Mak­ing it big in China’s Sil­i­con Val­ley

A grow­ing group of young, tal­ented grad­u­ates are head­ing to theHuaqiang­bei area of Shen­zhen in search of the next great busi­ness idea

China Daily (Canada) - - FRONT PAGE - By ZHU ZHE and XIE YU in Shen­zhen

Decked out in a sim­ple washed-out T-shirt, skill­fully op­er­at­ing a com­puter and var­i­ous gad­gets, Zhang Hao is eas­ily mis­taken for a stu­dent work­ing in a busy lab­o­ra­tory.

But the 28-year-old col­lege grad­u­ate, who was once an edi­tor for a popular science as­so­ci­a­tion, has an un­usual am­bi­tion — he wants to build a robot by 2027 that will clean your home.

“I would like ev­ery Chi­nese fam­ily to own one,” Zhang, who comes from eastern China’s Zhe­jiang prov­ince, said. “The cost of buy­ing this ro­botic house cleaner would roughly be the same as a stan­dard sedan. It would be nice to find a com­mer­cial part­ner, but if I can’t, I will build it my­self. That is the ba­sic tar­get.”

Zhang spends 16 hours a day, seven days a week, in a small room lo­cated in the hot and hu­mid city of Shen­zhen, the Chi­nese main­land’s ear­li­est spe­cial eco­nomic zone, neigh­bor­ing Hong Kong. And he loves ev­ery minute.

“It’s fun,” he said. “I’m stretch­ing my­self. If I walked out of the door to­mor­row and was knocked down by a car, I would die happy be­cause I’m do­ing some­thing I love.”

Zhang is not unique about his pas­sion. In fact, he is one of a grow­ing group of “mak­ers” in China, es­pe­cially in Shen­zhen.

Most “mak­ers” are young and well-ed­u­cated, un­der­stand Com­put­er­ized Nu­mer­i­cal Con­trol, 3D print­ing and laser cut­ting, and are will­ing to share their ideas.

They also have in­cred­i­ble dreams and are keen to turn them into re­al­ity.

In re­cent years, the term “maker” has be­come a by­word in China for peo­ple who are do-it-your­self hard­ware de­sign­ers, in­ven­tors, bud­ding en­trepreneurs or peo­ple who sim­ply make things.

Many just build things fun, while oth­ers have busi­ness plans.

Gao Lei, 32, who comes from Cen­tral China’s He­nan prov­ince, had a sim­ple idea. Last year, he made a wrist band which could track the wearer’s fit­ness while ex­er­cis­ing and send back data.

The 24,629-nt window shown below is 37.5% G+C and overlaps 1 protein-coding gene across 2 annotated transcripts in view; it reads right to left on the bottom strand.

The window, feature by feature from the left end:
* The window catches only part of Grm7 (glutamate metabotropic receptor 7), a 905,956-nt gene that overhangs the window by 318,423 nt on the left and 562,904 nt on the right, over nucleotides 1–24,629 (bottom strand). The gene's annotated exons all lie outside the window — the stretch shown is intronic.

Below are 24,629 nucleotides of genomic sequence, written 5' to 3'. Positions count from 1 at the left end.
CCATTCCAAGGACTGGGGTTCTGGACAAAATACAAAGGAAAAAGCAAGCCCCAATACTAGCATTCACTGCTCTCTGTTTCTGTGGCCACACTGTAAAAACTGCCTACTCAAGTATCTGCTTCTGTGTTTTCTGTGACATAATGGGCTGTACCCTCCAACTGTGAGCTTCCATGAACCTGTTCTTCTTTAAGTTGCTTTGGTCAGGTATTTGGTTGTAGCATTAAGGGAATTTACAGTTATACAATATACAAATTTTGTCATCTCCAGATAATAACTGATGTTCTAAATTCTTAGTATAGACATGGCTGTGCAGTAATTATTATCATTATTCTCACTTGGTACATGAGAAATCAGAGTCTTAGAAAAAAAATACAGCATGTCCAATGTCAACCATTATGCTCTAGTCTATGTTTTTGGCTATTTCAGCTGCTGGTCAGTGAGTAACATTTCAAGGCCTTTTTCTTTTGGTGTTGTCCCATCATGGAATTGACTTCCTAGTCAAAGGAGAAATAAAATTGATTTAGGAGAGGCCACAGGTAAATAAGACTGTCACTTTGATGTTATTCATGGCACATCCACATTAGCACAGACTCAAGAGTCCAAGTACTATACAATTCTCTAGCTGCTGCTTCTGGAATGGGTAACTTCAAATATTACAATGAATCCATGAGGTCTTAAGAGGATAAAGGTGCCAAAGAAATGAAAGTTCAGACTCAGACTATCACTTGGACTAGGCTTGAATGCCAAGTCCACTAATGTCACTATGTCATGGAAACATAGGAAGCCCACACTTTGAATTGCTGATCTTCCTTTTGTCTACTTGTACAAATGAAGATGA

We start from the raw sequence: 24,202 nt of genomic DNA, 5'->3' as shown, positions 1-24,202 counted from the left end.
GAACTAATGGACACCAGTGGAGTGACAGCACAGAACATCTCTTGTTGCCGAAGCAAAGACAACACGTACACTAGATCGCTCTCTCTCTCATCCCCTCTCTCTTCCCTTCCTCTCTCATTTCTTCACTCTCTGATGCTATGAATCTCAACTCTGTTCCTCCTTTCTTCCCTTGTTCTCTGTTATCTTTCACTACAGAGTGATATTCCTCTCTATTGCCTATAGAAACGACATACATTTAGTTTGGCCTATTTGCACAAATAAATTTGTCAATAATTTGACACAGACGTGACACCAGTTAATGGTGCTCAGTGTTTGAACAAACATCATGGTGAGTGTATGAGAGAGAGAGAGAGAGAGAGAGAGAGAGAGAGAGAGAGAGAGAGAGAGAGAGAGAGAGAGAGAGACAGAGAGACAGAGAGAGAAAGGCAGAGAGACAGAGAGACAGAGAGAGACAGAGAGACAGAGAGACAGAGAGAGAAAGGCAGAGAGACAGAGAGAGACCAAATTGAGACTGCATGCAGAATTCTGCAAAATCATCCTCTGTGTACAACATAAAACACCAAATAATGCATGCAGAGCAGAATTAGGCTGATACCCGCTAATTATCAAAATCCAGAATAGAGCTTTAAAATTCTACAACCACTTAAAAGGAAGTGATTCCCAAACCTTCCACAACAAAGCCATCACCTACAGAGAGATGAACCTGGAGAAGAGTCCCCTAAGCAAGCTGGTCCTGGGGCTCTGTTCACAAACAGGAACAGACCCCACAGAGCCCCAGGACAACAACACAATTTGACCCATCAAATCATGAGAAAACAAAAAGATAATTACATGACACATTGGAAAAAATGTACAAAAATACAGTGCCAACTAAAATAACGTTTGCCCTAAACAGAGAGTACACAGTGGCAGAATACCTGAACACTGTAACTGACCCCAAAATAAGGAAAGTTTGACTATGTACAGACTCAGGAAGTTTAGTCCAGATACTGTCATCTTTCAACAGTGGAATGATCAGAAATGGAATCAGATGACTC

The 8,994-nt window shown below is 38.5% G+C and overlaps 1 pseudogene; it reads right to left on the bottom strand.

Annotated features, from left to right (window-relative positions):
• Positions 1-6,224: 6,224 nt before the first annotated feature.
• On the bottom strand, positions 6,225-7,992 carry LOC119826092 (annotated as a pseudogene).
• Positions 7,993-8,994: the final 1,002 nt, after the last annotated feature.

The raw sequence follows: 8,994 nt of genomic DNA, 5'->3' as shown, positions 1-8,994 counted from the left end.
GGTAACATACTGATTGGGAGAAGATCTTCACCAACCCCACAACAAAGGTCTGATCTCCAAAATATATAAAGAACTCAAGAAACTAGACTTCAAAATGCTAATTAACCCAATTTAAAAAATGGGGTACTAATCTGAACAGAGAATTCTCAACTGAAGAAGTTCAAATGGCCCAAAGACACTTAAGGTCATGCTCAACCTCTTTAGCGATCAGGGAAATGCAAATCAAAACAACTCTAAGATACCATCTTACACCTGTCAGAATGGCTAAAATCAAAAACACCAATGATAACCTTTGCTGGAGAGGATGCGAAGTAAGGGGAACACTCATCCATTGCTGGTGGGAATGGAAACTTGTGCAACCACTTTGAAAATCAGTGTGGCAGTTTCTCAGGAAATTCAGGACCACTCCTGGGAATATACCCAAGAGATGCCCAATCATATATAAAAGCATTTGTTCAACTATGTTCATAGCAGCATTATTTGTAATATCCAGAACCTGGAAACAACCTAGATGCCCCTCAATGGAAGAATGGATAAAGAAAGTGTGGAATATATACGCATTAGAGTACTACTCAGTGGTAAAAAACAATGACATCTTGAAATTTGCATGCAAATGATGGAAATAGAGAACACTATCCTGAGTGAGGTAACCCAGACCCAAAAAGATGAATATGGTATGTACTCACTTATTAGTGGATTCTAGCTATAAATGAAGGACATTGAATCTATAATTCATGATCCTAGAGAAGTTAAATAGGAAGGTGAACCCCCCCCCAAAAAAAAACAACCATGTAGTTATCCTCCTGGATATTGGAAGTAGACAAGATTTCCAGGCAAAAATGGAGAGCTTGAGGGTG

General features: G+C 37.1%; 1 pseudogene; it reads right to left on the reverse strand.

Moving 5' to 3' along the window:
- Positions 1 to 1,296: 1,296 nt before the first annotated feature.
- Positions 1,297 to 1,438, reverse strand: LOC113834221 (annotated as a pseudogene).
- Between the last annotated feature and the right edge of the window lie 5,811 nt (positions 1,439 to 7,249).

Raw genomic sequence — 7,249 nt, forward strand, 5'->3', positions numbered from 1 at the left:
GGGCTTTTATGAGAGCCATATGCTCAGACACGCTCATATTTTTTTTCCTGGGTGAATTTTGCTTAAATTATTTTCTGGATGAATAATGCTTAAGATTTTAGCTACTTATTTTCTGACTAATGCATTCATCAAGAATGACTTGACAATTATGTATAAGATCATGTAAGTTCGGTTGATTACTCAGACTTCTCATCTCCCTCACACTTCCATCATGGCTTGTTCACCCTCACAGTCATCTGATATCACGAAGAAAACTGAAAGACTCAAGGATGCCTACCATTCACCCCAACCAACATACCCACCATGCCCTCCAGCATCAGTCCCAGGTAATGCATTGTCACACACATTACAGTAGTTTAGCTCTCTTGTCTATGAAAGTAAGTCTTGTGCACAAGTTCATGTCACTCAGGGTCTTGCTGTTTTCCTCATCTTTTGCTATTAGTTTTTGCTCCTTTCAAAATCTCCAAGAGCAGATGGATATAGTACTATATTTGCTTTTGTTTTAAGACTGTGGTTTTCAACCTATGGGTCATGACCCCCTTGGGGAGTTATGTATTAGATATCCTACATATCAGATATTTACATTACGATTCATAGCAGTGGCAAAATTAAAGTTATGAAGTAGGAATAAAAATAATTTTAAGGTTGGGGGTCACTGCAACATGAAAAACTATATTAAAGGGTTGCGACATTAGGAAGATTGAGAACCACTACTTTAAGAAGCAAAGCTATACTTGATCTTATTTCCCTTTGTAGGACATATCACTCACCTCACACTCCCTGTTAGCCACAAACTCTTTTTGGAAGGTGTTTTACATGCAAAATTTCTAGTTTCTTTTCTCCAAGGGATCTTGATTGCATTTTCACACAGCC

The gad­get was de­vel­oped for par­ents with chil­dren and cou­ples. The par­ents can have on-time in­for­ma­tion of their chil­dren, and the cou­ple can in­ter­ac­tive con­ve­niently. For his ef­forts, he re­ceived 3 mil­lion yuan ($480,000) of an­gel fund­ing and is now fo­cus­ing on de­vel­op­ing more funky fit­ness ap­pli­ca­tions.

From copy­cat heaven, Shen­zhen is now try­ing to be­come China’s Sil­i­con Val­ley by at­tract­ing young “mak­ers” with cool fa­cil­i­ties and work­shops. for big

The term “maker” was coined to ex­plain the tide of tech­ni­cal in­no­va­tion in Ger­many and the US since the 1960s.

In China, the coun­try’s lead­er­ship hopes this emerg­ing group will in­ject new vi­tal­ity into an econ­omy that has re­lied heav­ily on fixed-as­set in­vest­ment and a mas­sive ex­port drive.

“The ‘maker’ group shows the vi­tal­ity of grass­roots en­trepreneur­ship and mass in­no­va­tion,” Pre­mier Li Ke­qiang said dur­ing his visit toChai­huo, the “mak­erspace” where Zhang is based in Shen­zhen. “It will be­come an eter­nal en­gine to sup­port the growth of the Chi­nese econ­omy in the fu­ture.”

Shen­zhen is at the fore­front of this new era in tech­nol­ogy with Chai­huo, in the Huaqiangbei area of the city’s Fu­tian dis­trict, the hot place to be. The city has re­de­fined its im­age as an in­no­va­tion hub and en­ticed a spe­cial breed of tal­ent with ideas to match.

“Shen­zhen is build­ing it­self into a cen­ter for in­ter­na­tional ‘mak­ers’,” Lu Jian, direc­tor of science, tech­nol­ogy and in­no­va­tion com­mis­sion of Shen­zhen city gov­ern­ment, said. “We are en­cour­ag­ing ‘mak­ers’ to start their own busi­nesses here.”